The Augusta course itself has clearly had a lot of time dedicated to it, making for unquestionably the best looking course in a Tiger Woods game to date. In fact, we can’t help but feel that the whole game has had a lick of paint applied to it – textures appear crisper and character models sharper through courses that are just that bit more vivid. In Augusta’s case though, EA Tiburon has nailed the pristine sand traps, luscious greens, and bright floral displays synonymous with the course. Not only that, but the gameplay is spot-on too – in particular, the speed and gradients of the greens are exceptionally difficult to judge, exhibiting the same kind of notorious difficultly that the world’s best golfers fall foul to on our TV screens each spring. Truly, this game does the heritage of the tournament proud; it’s more than worthy of all the added Masters branding on the front of the box.
Elsewhere, there’s plenty of refinement and even a couple of big new gameplay features. Caddies mark the biggest overall design change from Tiger Woods 11: each shot is now prefaced with a first-person view down the fairway and your caddie in the immediate foreground. From here, he’ll offer a couple of pre-arranged shots (usually one conservative option as well as an alternative aggressive one) and all you need do is match the suggested power to execute the swing. This feature really is just for newcomers to the series though, as any veterans will quickly realise that their own judgement is going to be superior to their caddie’s for the vast majority of shots, even if these caddies do make better suggestions as they gain experience. Gamers who don’t know their fades from their draws or flops from their chips may well warm to the feature however, as it does make for a particularly accessible route into the gameplay and sport as a whole.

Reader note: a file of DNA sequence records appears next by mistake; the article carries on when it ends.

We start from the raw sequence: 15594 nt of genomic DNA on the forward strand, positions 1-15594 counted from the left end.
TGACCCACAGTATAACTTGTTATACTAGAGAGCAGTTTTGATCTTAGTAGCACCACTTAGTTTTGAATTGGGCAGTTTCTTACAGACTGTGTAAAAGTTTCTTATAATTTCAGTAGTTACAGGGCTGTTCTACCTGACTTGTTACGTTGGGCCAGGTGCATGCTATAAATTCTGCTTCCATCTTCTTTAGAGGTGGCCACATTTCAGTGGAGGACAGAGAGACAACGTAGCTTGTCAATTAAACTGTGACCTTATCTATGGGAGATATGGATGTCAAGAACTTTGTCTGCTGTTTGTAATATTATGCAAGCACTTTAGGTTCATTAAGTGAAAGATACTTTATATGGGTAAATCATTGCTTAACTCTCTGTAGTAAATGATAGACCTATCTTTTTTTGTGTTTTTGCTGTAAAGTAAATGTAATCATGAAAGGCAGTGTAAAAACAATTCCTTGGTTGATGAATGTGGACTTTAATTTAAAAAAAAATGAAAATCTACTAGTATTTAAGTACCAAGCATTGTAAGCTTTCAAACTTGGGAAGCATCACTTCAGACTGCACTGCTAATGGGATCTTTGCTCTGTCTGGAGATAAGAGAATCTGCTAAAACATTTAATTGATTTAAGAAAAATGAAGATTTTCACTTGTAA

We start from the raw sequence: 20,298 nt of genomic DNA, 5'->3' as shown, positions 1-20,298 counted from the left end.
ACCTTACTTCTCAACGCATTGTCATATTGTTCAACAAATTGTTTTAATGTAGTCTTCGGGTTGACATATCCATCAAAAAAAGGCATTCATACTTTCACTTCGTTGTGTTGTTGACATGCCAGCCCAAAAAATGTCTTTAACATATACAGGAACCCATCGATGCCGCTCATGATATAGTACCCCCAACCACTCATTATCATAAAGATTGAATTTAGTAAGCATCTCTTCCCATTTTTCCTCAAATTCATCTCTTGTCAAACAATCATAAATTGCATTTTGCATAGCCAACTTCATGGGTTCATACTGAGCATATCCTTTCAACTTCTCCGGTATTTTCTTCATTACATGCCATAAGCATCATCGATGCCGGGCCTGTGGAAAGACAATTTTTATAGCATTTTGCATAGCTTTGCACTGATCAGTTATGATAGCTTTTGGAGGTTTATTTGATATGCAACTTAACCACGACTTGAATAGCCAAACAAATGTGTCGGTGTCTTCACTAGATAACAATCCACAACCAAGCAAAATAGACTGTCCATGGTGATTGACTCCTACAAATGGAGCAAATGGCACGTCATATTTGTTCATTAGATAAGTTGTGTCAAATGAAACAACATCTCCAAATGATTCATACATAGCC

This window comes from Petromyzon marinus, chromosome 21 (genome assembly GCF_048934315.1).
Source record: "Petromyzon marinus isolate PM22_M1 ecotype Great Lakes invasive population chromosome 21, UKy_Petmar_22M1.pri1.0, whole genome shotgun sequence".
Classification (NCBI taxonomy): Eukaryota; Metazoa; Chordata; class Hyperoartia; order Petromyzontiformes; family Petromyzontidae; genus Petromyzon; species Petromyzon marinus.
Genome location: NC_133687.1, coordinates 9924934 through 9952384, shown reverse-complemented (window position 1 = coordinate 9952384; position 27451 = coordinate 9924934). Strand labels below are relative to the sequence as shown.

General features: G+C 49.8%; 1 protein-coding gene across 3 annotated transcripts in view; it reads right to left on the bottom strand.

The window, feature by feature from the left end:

In terms of refinement, a couple of neat little additions both enhance and bolster the game's already impressive feature set. Gamers who played the career mode last year are awarded with bonus XP when when they create a new player in Tiger Woods 12, which will no doubt be a happily received loyalty reward by all. Tiburon has also refined the higher difficulty levels to balance some of its key features from last year's game so that True-Aim is now a mandatory setting for the hardest difficulty and Focus is removed in the difficulty level below that. It's a clear indication that True-Aim went down well with fans of the series last year, allowing EA to fold it into the gameplay to a greater extent. We were big fans of the feature in Tiger Woods 11 simply because it added a freshness to the experience and a new challenge, so it's encouraging to see that there's a reason to use it this time around.
Although there's no Ryder Cup in this year's game (simply because the biannual tournament isn't being played this year), a new Presidents Cup license has been brought in to fill the void. It's basically the same team-based format as its more famous older brother, featuring a series of rounds across different match types such as foursomes, fourballs, and good old-fashioned stroke play. However, instead of a US team facing a European team as in the Ryder Cup, the Presidents Cup pits an International side against the Americans. This tops off a really rather impressive range of modes for Tiger Woods 12, which adds considerably to an already rich list of returning features such as online multiplayer tournaments updated on a daily basis and the permissive ranking of Gamernet.
However, one major criticism of this year's iteration is that some of the courses that were supplied on the disc of last year's game have now been released as paid DLC. While it's perfectly fine to offer all-new courses as DLC for gamers who want to purchase them, it does seem a bit cheap to retract the ones that were previously part of an established roster, such as Wolf Creek and Torrey Pines. You definitely get the feeling that EA is cheating you out of content as a result, even if this is because some of the courses have been dished out as pre-order incentives instead this year (Bethpage Black and Turnberry) or as part of an exclusive PS3 Collector's Edition (TPC Boston).